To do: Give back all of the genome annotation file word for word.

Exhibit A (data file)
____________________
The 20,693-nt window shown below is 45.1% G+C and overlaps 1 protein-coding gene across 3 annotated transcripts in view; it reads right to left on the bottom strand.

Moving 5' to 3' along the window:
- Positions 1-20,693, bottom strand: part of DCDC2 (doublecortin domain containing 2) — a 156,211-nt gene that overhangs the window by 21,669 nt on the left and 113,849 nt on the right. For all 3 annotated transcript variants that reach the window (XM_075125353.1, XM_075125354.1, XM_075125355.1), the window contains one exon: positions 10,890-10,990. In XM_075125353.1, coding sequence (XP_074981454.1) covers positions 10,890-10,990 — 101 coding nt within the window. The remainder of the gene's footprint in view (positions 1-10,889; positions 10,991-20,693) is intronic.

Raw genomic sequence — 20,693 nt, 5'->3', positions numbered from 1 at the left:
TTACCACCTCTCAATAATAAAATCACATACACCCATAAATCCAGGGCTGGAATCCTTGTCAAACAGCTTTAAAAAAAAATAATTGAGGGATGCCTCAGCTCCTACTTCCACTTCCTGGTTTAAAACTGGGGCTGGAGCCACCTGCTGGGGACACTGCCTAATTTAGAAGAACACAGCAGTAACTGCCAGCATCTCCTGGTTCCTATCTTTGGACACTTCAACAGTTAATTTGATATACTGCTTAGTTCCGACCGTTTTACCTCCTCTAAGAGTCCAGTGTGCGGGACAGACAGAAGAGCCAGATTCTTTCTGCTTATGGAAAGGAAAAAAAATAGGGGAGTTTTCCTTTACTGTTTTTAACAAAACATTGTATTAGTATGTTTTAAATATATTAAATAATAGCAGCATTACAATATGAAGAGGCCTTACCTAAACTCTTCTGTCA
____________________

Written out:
The 20,693-nt window shown below is 45.1% G+C and overlaps 1 protein-coding gene across 3 annotated transcripts in view; it reads right to left on the bottom strand.

Moving 5' to 3' along the window:
- Positions 1-20,693, bottom strand: part of DCDC2 (doublecortin domain containing 2) — a 156,211-nt gene that overhangs the window by 21,669 nt on the left and 113,849 nt on the right. For all 3 annotated transcript variants that reach the window (XM_075125353.1, XM_075125354.1, XM_075125355.1), the window contains one exon: positions 10,890-10,990. In XM_075125353.1, coding sequence (XP_074981454.1) covers positions 10,890-10,990 — 101 coding nt within the window. The remainder of the gene's footprint in view (positions 1-10,889; positions 10,991-20,693) is intronic.

Raw genomic sequence — 20,693 nt, 5'->3', positions numbered from 1 at the left:
TTACCACCTCTCAATAATAAAATCACATACACCCATAAATCCAGGGCTGGAATCCTTGTCAAACAGCTTTAAAAAAAAATAATTGAGGGATGCCTCAGCTCCTACTTCCACTTCCTGGTTTAAAACTGGGGCTGGAGCCACCTGCTGGGGACACTGCCTAATTTAGAAGAACACAGCAGTAACTGCCAGCATCTCCTGGTTCCTATCTTTGGACACTTCAACAGTTAATTTGATATACTGCTTAGTTCCGACCGTTTTACCTCCTCTAAGAGTCCAGTGTGCGGGACAGACAGAAGAGCCAGATTCTTTCTGCTTATGGAAAGGAAAAAAAATAGGGGAGTTTTCCTTTACTGTTTTTAACAAAACATTGTATTAGTATGTTTTAAATATATTAAATAATAGCAGCATTACAATATGAAGAGGCCTTACCTAAACTCTTCTGTCA